#. ``cost`` is the value of the objective function. | |

#. ``cost_change`` is the change in the value of the objective | |

function if the step computed in this iteration is accepted. | |

#. ``|gradient|`` is the max norm of the gradient. | |

#. ``|step|`` is the change in the parameter vector. | |

#. ``tr_ratio`` is the ratio of the actual change in the objective | |

function value to the change in the value of the trust | |

region model. | |

#. ``tr_radius`` is the size of the trust region radius. | |

#. ``ls_iter`` is the number of linear solver iterations used to | |

compute the trust region step. For direct/factorization based | |

solvers it is always 1, for iterative solvers like | |

``ITERATIVE_SCHUR`` it is the number of iterations of the | |

Conjugate Gradients algorithm. | |

#. ``iter_time`` is the time take by the current iteration. | |

#. ``total_time`` is the total time taken by the minimizer. | |

For ``LINE_SEARCH_MINIMIZER`` the progress display looks like | |

.. code-block:: bash | |

0: f: 2.317806e+05 d: 0.00e+00 g: 3.19e-01 h: 0.00e+00 s: 0.00e+00 e: 0 it: 2.98e-02 tt: 8.50e-02 | |

1: f: 2.312019e+05 d: 5.79e+02 g: 3.18e-01 h: 2.41e+01 s: 1.00e+00 e: 1 it: 4.54e-02 tt: 1.31e-01 | |

2: f: 2.300462e+05 d: 1.16e+03 g: 3.17e-01 h: 4.90e+01 s: 2.54e-03 e: 1 it: 4.96e-02 tt: 1.81e-01 | |

Here | |

#. ``f`` is the value of the objective function. | |

#. ``d`` is the change in the value of the objective function if | |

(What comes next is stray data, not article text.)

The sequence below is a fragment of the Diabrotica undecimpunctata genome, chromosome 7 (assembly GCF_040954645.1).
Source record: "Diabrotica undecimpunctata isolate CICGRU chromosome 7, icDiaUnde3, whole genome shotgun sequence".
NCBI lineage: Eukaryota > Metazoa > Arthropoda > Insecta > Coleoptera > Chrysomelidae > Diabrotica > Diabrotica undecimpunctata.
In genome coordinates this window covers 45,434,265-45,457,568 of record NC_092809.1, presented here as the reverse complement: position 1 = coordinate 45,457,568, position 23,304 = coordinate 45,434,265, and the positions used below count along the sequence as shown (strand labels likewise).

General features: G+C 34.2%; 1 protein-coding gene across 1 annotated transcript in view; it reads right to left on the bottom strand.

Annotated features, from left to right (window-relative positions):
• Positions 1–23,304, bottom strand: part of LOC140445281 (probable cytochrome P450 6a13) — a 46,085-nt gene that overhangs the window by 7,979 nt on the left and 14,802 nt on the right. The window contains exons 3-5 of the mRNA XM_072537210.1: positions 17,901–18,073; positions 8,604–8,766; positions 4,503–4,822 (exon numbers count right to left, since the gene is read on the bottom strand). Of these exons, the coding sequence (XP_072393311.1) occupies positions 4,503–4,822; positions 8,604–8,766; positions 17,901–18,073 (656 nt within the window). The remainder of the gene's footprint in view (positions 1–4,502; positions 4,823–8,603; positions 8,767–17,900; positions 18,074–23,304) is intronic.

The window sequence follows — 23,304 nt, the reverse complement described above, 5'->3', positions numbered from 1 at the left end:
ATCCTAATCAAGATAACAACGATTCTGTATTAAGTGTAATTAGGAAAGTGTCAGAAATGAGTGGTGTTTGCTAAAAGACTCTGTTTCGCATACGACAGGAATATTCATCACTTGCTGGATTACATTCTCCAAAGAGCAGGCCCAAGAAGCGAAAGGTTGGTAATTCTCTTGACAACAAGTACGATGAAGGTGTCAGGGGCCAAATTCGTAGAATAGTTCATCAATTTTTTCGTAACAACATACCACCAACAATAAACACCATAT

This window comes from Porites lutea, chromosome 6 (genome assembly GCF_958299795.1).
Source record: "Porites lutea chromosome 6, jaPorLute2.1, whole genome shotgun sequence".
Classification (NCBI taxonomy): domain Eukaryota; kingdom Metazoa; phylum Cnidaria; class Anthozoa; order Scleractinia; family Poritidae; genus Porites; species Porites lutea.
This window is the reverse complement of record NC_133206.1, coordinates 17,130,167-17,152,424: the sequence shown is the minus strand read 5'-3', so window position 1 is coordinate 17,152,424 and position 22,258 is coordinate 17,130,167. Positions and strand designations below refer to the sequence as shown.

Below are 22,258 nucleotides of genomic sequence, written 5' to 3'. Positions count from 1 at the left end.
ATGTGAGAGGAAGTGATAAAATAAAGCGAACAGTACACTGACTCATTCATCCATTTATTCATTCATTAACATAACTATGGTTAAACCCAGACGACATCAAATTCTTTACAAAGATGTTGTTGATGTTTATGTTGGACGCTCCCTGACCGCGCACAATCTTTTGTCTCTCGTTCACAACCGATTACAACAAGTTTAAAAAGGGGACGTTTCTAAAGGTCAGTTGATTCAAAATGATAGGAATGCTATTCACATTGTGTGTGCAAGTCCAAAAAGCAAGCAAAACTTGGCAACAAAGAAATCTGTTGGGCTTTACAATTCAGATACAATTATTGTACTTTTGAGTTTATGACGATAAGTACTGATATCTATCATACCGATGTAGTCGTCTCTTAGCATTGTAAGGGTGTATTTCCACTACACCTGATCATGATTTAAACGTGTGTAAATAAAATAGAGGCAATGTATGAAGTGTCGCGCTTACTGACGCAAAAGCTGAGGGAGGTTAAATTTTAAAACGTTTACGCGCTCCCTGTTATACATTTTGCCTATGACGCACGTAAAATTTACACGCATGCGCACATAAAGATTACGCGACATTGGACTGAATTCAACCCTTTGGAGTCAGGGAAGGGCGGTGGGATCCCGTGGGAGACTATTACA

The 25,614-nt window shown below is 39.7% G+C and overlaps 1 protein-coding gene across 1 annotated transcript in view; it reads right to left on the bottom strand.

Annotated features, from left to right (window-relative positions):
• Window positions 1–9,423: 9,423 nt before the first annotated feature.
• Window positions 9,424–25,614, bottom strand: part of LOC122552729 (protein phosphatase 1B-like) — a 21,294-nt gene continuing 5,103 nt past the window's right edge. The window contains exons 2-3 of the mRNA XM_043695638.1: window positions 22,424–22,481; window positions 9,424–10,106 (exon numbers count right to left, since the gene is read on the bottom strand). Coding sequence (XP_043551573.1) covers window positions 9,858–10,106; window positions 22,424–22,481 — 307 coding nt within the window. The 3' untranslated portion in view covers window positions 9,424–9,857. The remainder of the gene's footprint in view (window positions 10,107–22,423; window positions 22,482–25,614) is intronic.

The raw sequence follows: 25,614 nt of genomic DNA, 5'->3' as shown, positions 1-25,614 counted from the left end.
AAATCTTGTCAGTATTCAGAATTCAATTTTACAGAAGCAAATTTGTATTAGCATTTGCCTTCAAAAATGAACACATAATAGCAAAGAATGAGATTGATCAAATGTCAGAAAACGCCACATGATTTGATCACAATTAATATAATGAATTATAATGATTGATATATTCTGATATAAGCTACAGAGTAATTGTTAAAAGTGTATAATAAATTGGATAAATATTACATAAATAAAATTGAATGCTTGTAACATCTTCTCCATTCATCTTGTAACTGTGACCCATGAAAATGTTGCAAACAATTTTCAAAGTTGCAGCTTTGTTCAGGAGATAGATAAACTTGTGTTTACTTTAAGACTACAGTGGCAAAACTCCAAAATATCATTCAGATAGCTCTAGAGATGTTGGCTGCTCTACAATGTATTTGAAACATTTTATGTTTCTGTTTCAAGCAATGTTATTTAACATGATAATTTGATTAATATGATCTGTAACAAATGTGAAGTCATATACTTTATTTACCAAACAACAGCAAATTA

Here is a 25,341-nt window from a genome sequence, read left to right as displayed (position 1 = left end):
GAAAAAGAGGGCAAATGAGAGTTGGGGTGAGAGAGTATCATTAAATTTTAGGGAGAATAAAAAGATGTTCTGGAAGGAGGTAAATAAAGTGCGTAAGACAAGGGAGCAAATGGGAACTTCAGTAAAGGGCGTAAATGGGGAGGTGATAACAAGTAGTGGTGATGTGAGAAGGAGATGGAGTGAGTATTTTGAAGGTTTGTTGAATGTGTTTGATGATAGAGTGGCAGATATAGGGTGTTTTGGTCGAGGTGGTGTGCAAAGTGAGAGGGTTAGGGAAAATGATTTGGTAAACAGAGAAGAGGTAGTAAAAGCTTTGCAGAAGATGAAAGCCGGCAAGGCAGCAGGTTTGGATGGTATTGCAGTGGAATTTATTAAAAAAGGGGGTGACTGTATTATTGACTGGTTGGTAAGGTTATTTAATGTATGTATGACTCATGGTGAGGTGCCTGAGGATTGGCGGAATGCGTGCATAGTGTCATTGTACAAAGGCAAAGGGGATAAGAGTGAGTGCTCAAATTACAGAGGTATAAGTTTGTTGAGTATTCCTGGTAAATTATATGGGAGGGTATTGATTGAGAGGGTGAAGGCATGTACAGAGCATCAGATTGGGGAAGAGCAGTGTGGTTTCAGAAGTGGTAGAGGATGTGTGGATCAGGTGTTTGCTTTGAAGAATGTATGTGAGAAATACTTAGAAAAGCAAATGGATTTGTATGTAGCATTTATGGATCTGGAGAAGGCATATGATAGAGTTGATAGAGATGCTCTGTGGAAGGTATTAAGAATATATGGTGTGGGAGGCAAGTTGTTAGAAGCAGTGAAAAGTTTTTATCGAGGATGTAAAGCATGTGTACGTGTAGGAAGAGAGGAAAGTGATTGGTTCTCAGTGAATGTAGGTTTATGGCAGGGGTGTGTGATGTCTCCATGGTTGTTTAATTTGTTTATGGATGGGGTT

the step computed in this iteration is accepted. | |

#. ``g`` is the max norm of the gradient. | |

#. ``h`` is the change in the parameter vector. | |

#. ``s`` is the optimal step length computed by the line search. | |

#. ``it`` is the time take by the current iteration. | |

#. ``tt`` is the total time taken by the minimizer. | |

.. member:: vector<int> Solver::Options::trust_region_minimizer_iterations_to_dump | |

Default: ``empty`` | |

List of iterations at which the trust region minimizer should dump | |

the trust region problem. Useful for testing and benchmarking. If | |

``empty``, no problems are dumped. | |

.. member:: string Solver::Options::trust_region_problem_dump_directory | |

Default: ``/tmp`` | |

Directory to which the problems should be written to. Should be | |

non-empty if | |

:member:`Solver::Options::trust_region_minimizer_iterations_to_dump` is | |

non-empty and | |

:member:`Solver::Options::trust_region_problem_dump_format_type` is not | |

``CONSOLE``. | |